- Title: Gambia's Christian converts seek shelter amid hostilities
- Date: 9th November 2018
- Summary: SEREKUNDA, GAMBIA (RECENT) (REUTERS) VARIOUS OF CHOIR SINGING IN CHURCH CHURCHGOERS LISTENING TO CHOIR SYNTHESISER PLAYER WOMAN PRAYING
- Embargoed: 23rd November 2018 14:26
- Keywords: Christian converts Muslims praying shelter for Christians choir singing praying in church hostility from families Islam in Serekunda changing faith
- Location: SEREKUNDA, BRIKAMA AND TUJERENG, GAMBIA / DAKAR, SENEGAL
- City: SEREKUNDA, BRIKAMA AND TUJERENG, GAMBIA / DAKAR, SENEGAL
- Country: Gambia
- Topics: Religion/Belief,Society/Social Issues
- Reuters ID: LVA00195SAK47
- Aspect Ratio: 16:9
- Story Text:Christian convert Mariama Jobarteh was cast out of her family when she decided to leave the Muslim faith, forced to move from shelter to shelter in Gambia's capital.
She's one of a number of ex-Muslims who say they have been met with hostility since changing religions, ostracised from their communities and left to fend for themselves.
"Because now I be a Christian I decided to give them everything. I don't go to the mosque again so they just get angry about that. They're mocking me and they even want to kill me. Because sometimes they send some boys to harass me on the way, to fight me. So I cannot even have a place to sleep," Jobarteh said.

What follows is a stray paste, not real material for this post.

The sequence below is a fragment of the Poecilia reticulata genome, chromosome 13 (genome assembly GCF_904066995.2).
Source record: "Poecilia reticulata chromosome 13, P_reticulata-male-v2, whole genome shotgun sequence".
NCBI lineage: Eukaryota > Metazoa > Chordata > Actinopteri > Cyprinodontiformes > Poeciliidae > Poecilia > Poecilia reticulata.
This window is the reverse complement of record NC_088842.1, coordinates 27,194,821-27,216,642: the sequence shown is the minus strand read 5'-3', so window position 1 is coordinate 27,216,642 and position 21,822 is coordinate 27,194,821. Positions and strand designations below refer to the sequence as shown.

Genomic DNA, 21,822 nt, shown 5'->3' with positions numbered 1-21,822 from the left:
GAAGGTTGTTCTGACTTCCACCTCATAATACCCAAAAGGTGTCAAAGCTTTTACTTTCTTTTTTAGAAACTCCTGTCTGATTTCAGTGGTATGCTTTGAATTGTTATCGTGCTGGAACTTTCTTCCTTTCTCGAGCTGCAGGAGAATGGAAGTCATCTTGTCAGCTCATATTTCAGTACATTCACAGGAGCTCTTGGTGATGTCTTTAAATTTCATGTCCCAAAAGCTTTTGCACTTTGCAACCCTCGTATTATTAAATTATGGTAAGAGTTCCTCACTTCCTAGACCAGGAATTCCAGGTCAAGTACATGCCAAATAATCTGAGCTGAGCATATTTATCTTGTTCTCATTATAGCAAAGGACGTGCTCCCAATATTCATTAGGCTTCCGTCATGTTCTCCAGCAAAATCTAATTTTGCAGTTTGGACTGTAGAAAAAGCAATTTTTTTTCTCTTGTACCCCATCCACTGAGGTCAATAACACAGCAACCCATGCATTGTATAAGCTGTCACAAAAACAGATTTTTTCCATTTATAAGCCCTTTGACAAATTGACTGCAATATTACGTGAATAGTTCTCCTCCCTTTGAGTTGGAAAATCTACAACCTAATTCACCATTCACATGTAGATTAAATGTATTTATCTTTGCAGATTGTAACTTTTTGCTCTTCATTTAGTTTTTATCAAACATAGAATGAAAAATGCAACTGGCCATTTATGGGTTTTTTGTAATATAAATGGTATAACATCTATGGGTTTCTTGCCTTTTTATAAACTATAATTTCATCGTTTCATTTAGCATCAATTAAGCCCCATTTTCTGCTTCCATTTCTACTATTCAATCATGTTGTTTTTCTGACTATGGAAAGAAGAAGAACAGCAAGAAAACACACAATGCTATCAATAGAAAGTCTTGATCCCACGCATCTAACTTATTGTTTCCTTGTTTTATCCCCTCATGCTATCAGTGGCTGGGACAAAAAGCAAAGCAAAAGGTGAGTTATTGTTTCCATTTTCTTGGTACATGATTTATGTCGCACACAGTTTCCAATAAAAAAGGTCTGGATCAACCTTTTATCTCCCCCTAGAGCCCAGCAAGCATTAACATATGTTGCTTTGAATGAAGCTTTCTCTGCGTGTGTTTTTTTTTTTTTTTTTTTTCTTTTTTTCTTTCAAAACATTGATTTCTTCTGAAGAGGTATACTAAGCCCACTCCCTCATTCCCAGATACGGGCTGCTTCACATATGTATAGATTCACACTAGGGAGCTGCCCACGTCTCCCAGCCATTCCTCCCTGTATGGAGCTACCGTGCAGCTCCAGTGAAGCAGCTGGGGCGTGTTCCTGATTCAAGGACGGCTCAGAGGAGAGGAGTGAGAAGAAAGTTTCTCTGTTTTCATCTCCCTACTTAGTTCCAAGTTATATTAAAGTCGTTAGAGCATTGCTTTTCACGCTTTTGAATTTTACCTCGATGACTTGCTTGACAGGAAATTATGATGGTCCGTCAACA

Gambia is predominately Muslim, with around 90 percent of its population following Islam. The country's Christian minority is estimated to be between 5-9 percent.
Freedom of religion is enshrined in the law and Gambian President Adama Barrow has actively promoted tolerance during meetings with religious leaders.
Yet while friendships and marriages amongst Muslims and Christians are not uncommon, converting from Islam to Christianity is at times met with hostility, especially from families.
"In general, the religious leaders and traditional Muslims and Christians have a rhetoric that is very responsible in respect of diversity," said Imam Ahmadou Makhtar Kante.
"But of course, this person (convert) will have to manage his relationship with his family. And there everything depends on the family: if it's a very tolerant family there will not be too much trouble; if it's a conservative family there can be problems," he added.
In support of converts, the Christian Care Foundation The Gambia is planning to build a centre to house ex-Muslims who have converted to the faith. The foundation, led by protestant evangelists, says it knows of at least 40 cases where Christians have been persecuted after leaving Islam.
"This place is going to be their permanent home, where they will be established. Like I have my family, I go to work and come back and then take care of my family," said the foundation's Moses Jassey.
A seaside plot in the village of Tujereng has already been ear-marked to build the sanctuary. The centre will have 10 rooms for families as well as a chapel, but plans to expand to house at least 100 converts in the future.
It will also offer vocational education to Christians, such as training to become a carpenter.
Building of the centre is expected to start in early 2019.
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